Would Bowden be willing to make a run at one of the top-tier free agent pitchers about to hit the market (Barry Zito, Jason Schmidt, Mark Buehrle)? Perhaps, though quantity might be more important than quality.

The Nationals might be better served signing several second- or third-tier starters for less money, then re-signing injured right-hander Brian Lawrence to an incentive-based contract and inviting him back to round out the staff.

Revamp the front office

For the first time, the Nationals enter the offseason with an owner. And that means the organization finally can start acting like every other major league franchise, setting up a full front-office staff, with assistant general managers, scouts and minor league coordinators.

The club already has made some strides in that department. Look for plenty more to be announced once the postseason is over and the Nationals are allowed to raid other club’s talent evaluators.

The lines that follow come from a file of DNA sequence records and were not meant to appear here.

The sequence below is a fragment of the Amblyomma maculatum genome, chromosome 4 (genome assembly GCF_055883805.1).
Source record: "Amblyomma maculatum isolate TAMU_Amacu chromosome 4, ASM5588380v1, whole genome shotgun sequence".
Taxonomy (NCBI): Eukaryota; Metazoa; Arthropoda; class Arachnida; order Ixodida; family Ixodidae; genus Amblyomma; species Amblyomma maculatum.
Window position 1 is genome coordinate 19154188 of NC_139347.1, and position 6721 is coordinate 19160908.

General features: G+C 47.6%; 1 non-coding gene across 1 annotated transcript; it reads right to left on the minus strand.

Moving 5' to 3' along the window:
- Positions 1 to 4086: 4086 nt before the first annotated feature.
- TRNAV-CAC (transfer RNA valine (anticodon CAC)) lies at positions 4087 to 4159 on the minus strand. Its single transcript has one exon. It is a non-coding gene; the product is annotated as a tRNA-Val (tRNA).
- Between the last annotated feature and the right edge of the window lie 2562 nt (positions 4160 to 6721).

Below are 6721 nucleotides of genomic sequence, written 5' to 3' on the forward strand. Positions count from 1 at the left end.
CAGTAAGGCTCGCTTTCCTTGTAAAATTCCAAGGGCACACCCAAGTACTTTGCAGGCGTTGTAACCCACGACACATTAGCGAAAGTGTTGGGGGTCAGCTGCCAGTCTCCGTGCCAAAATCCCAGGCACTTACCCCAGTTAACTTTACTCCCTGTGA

Settle middle infield logjam

In terms of pure, on-field issues, this one tops the Nationals’ list. Heading into 2007, the club has three veteran middle infielders (Jose Vidro, Felipe Lopez and Cristian Guzman) and only two available positions (second base and shortstop).

The dilemma is created because Guzman is returning from a season-long shoulder injury (not to mention he’s still owed $8.4 million over the next two years). Vidro, too, has two years left on his contract for a hefty $16 million. Lopez will be entering his second season of arbitration.

So who’s the odd man out? Guzman would seem to be the logical choice at first, because he was terribly unproductive before he got hurt. But the Nationals may still believe he’s capable of turning it around, and besides, he is going to be tough to move.

So Vidro may be the least likely to return. Despite his veteran status and decent offensive stats, his best days are clearly behind him. If Bowden can find a taker for him this winter, don’t be surprised if Vidro is dealt, Lopez is moved to second base and Guzman returns to play shortstop.